In a prescient dissenting decision, Wilson J. disagreed with this approach. Relying on the general principles of contractual damages from Hadley v. Baxendale (1854), 9 Ex. 341 (Ex. Ch.) Wilson J. held that where it could be shown to have been within the reasonable contemplation of the parties at the time the contract was entered into that mental distress would follow upon a breach of contract, such damages could be awarded. She stated: “I must respectfully disagree with my colleague’s view that conduct advanced in support of a claim for damages for mental suffering must constitute a separate ‘actionable wrong’ from the breach itself.”

Fast forward to 1997 and the Supreme Court of Canada again confronted the issue of damages in a wrongful dismissal action in Wallace v. United Grain Growers Ltd., [1997] 3 S.C.R. 701. While the Court expressly reaffirmed the holding of the majority in Vorvis, Iacobucci J. held that a dismissed employee who had been treated unfairly in the course of dismissal was not without a remedy. He proceeded to set out what later came to be known as the “Wallace bump up” representing an increase in the notice period for employees who could establish unfair or insensitive treatment by an employer at the time of termination. An award of aggravated or punitive damages was still reserved for cases where there was an independent actionable wrong.

In the course of his reasons, Iacobucci J. expressly rejected the Plaintiff’s request for recognition of the tort of bad faith discharge. This, he said, would be contrary to the longstanding right of the employer to terminate the contract without cause upon payment of reasonable notice: “A requirement of ‘good faith’ reasons for dismissal would, in effect, contravene these principles and deprive employers of the ability to determine the composition of their workforce. In the context of the accepted theories on the employment relationship, such a law would, in my opinion, be overly intrusive and inconsistent with established principles of employment law, and more appropriately, should be left to legislative enactment rather than judicial pronouncement.”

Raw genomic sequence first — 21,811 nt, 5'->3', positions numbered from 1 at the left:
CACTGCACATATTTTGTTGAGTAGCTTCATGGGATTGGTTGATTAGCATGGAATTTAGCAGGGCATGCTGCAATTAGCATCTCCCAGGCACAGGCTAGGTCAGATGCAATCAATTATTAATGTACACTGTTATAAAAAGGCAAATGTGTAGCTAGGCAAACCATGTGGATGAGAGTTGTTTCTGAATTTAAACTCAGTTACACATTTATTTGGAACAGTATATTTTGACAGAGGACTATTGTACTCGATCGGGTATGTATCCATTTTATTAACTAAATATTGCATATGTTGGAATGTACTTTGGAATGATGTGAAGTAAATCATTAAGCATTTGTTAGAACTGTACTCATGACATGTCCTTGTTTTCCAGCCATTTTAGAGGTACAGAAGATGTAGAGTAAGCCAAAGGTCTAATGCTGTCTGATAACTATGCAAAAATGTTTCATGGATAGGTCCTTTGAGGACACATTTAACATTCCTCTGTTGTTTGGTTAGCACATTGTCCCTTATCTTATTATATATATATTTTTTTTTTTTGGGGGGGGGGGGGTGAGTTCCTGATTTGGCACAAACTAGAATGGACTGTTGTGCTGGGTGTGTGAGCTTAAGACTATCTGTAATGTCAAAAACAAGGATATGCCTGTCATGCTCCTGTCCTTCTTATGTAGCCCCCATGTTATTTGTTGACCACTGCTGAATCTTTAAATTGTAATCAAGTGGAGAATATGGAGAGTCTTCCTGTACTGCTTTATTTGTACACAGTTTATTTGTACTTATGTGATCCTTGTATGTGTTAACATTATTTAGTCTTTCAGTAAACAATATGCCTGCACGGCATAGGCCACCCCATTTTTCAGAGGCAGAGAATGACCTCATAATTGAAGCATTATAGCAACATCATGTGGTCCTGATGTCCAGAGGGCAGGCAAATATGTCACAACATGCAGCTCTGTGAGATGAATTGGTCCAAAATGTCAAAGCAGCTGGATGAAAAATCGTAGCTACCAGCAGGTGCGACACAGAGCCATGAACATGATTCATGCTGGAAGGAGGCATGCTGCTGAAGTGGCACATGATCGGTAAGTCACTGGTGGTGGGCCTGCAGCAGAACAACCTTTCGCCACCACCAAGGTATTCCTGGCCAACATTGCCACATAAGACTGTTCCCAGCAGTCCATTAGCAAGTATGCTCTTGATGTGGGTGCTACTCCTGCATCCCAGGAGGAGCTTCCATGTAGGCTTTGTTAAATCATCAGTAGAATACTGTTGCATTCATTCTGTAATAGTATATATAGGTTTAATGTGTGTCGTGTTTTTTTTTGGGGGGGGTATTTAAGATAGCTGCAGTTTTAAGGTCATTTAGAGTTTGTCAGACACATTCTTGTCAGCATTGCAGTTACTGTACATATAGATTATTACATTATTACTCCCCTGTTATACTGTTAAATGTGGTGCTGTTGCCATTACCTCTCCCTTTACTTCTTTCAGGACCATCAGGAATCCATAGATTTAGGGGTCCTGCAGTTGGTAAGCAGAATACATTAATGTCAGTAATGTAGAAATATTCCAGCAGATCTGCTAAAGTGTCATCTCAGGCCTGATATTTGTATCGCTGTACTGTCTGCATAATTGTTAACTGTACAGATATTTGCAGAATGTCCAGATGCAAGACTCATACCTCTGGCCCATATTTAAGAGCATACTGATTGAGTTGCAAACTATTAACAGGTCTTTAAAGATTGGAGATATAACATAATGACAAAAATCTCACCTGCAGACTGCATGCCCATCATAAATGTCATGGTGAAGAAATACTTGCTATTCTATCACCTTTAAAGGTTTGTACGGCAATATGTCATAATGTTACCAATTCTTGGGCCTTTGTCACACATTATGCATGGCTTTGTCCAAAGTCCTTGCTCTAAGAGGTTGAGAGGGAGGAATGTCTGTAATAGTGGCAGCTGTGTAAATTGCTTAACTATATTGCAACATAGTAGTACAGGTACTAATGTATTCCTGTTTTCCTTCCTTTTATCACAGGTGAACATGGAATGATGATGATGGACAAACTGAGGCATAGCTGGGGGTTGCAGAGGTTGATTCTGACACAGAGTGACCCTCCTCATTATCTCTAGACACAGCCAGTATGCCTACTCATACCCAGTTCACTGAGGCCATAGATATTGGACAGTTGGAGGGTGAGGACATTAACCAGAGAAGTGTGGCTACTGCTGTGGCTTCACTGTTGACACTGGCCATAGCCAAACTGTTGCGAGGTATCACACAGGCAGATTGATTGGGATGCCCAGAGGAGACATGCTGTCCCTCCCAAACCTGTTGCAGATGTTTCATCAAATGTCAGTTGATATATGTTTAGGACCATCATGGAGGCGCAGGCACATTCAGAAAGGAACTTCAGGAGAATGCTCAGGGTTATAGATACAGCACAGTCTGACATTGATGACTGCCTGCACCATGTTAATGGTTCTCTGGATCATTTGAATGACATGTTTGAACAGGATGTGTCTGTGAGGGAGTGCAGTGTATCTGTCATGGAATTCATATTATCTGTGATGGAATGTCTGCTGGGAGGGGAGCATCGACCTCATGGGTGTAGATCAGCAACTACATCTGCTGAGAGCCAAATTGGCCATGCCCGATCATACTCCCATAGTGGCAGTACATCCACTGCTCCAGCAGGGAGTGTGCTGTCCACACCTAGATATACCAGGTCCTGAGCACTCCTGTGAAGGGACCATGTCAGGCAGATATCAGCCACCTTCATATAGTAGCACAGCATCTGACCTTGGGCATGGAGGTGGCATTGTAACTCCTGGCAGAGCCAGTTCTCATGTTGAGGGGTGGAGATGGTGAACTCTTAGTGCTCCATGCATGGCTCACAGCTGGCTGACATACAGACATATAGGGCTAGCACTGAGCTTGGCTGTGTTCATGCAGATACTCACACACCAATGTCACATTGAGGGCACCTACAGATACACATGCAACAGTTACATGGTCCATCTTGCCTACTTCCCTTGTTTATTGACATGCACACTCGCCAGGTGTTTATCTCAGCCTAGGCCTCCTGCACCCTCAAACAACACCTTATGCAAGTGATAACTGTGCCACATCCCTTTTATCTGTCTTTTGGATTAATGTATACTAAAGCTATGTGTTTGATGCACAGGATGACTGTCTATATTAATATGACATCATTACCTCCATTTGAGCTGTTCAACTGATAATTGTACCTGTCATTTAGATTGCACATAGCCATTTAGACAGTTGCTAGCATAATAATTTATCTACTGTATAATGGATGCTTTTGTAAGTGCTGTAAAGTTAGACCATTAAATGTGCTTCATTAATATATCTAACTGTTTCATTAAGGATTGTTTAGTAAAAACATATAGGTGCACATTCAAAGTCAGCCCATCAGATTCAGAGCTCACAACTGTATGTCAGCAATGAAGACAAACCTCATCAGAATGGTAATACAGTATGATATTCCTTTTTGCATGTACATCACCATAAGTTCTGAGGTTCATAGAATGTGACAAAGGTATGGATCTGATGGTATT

Insofar as damages for mental distress were concerned, Iacobucci J. stated that while there had been academic criticism of Vorvis, the proposition that an independent actionable wrong was required for compensation beyond reasonable notice was “an accurate statement of the law.” He stated that “this requirement necessarily negates the trial judge’s reliance on concepts of foreseeability and matters in the contemplation of the parties. An employment contract is not one in which peace of mind is the very matter contracted for (see Jarvis v. Swan Tours Ltd, [1973] 1 Q.B. 223 (C.A.)) and so, absent an independently actionable wrong, the foreseeability of mental distress or the fact that the parties contemplated its occurrence is of no consequence, subject to what I say on employer conduct below.”

Iacobucci J. went on to state that improper conduct by an employer in the course of dismissal was to be compensated for by an increase in the notice period. The rationale given for this is significant. Iacobucci J. referred with approval to the following statements, the first from Katherine Swinton in “Contract Law and the Employment Relationship: The Proper Forum for Reform” and the second from Dickson C.J. in Reference Re Public Service Employee Relations Act (Alta.), [1987] 1 S.C.R. 313: